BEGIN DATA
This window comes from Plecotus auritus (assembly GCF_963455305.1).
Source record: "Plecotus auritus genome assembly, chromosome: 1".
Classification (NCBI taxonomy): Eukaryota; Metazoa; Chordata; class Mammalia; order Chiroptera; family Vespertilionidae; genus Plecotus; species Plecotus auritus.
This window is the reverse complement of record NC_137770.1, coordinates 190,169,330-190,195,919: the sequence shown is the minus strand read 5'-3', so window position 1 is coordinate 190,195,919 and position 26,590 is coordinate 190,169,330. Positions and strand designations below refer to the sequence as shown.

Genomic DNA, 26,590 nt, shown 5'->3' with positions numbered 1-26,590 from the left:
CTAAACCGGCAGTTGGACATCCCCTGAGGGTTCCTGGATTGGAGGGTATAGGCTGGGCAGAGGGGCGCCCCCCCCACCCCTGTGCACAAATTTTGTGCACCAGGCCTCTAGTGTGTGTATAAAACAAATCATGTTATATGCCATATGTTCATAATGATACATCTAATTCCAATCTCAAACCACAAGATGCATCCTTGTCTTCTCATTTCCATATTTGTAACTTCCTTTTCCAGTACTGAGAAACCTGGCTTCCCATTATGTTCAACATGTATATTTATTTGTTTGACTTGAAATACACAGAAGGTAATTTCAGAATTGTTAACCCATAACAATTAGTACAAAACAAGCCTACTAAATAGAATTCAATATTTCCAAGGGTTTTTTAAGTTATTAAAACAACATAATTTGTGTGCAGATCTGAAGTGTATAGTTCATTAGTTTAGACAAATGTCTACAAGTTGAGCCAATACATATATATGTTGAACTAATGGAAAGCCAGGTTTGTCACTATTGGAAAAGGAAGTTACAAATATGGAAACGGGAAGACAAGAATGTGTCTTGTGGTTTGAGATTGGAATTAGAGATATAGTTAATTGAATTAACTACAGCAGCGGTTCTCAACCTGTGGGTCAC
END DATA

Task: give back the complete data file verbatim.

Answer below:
This window comes from Plecotus auritus (assembly GCF_963455305.1).
Source record: "Plecotus auritus genome assembly, chromosome: 1".
Classification (NCBI taxonomy): Eukaryota; Metazoa; Chordata; class Mammalia; order Chiroptera; family Vespertilionidae; genus Plecotus; species Plecotus auritus.
This window is the reverse complement of record NC_137770.1, coordinates 190,169,330-190,195,919: the sequence shown is the minus strand read 5'-3', so window position 1 is coordinate 190,195,919 and position 26,590 is coordinate 190,169,330. Positions and strand designations below refer to the sequence as shown.

Genomic DNA, 26,590 nt, shown 5'->3' with positions numbered 1-26,590 from the left:
CTAAACCGGCAGTTGGACATCCCCTGAGGGTTCCTGGATTGGAGGGTATAGGCTGGGCAGAGGGGCGCCCCCCCCACCCCTGTGCACAAATTTTGTGCACCAGGCCTCTAGTGTGTGTATAAAACAAATCATGTTATATGCCATATGTTCATAATGATACATCTAATTCCAATCTCAAACCACAAGATGCATCCTTGTCTTCTCATTTCCATATTTGTAACTTCCTTTTCCAGTACTGAGAAACCTGGCTTCCCATTATGTTCAACATGTATATTTATTTGTTTGACTTGAAATACACAGAAGGTAATTTCAGAATTGTTAACCCATAACAATTAGTACAAAACAAGCCTACTAAATAGAATTCAATATTTCCAAGGGTTTTTTAAGTTATTAAAACAACATAATTTGTGTGCAGATCTGAAGTGTATAGTTCATTAGTTTAGACAAATGTCTACAAGTTGAGCCAATACATATATATGTTGAACTAATGGAAAGCCAGGTTTGTCACTATTGGAAAAGGAAGTTACAAATATGGAAACGGGAAGACAAGAATGTGTCTTGTGGTTTGAGATTGGAATTAGAGATATAGTTAATTGAATTAACTACAGCAGCGGTTCTCAACCTGTGGGTCAC